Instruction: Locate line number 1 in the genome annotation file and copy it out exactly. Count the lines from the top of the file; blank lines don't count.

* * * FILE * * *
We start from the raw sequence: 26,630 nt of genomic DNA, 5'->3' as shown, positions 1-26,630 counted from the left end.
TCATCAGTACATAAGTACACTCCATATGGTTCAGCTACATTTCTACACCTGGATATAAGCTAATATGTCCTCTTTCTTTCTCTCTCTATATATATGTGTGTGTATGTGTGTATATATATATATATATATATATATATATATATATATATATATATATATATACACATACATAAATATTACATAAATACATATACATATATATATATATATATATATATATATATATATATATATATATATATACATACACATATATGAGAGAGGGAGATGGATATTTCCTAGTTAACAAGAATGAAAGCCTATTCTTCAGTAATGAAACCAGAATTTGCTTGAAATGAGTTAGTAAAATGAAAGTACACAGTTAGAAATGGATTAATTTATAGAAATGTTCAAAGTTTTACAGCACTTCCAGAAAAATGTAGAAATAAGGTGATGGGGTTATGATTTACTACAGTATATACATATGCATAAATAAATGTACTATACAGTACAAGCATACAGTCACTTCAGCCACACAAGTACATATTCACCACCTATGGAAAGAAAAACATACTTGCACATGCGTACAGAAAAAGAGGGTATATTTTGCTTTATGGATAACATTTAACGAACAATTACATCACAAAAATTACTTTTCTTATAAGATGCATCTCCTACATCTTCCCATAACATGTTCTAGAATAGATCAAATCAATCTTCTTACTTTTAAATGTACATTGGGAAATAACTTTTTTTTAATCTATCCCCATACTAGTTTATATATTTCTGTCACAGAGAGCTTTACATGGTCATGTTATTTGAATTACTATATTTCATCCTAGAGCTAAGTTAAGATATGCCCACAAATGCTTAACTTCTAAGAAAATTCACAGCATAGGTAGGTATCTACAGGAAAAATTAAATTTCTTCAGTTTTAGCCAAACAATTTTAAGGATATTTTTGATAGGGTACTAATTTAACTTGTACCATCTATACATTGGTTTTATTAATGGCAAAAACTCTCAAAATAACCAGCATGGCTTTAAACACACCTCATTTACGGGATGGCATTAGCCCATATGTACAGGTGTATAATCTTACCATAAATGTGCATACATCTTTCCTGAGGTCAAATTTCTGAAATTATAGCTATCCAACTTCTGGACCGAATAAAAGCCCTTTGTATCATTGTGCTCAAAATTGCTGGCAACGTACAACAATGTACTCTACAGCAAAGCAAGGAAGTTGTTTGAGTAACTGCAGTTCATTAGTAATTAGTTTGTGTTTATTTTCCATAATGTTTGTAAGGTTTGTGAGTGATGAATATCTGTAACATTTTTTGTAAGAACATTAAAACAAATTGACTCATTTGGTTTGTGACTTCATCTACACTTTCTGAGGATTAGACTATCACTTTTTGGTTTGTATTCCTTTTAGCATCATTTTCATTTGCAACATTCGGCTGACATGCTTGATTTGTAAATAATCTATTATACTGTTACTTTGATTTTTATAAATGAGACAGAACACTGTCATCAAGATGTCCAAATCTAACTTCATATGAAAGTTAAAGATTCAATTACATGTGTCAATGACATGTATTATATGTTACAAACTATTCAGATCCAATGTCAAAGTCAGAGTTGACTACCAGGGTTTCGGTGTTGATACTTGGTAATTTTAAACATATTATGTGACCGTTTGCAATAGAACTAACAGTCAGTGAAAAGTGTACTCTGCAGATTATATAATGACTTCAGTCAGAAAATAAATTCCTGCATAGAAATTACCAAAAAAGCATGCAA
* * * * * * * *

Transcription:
We start from the raw sequence: 26,630 nt of genomic DNA, 5'->3' as shown, positions 1-26,630 counted from the left end.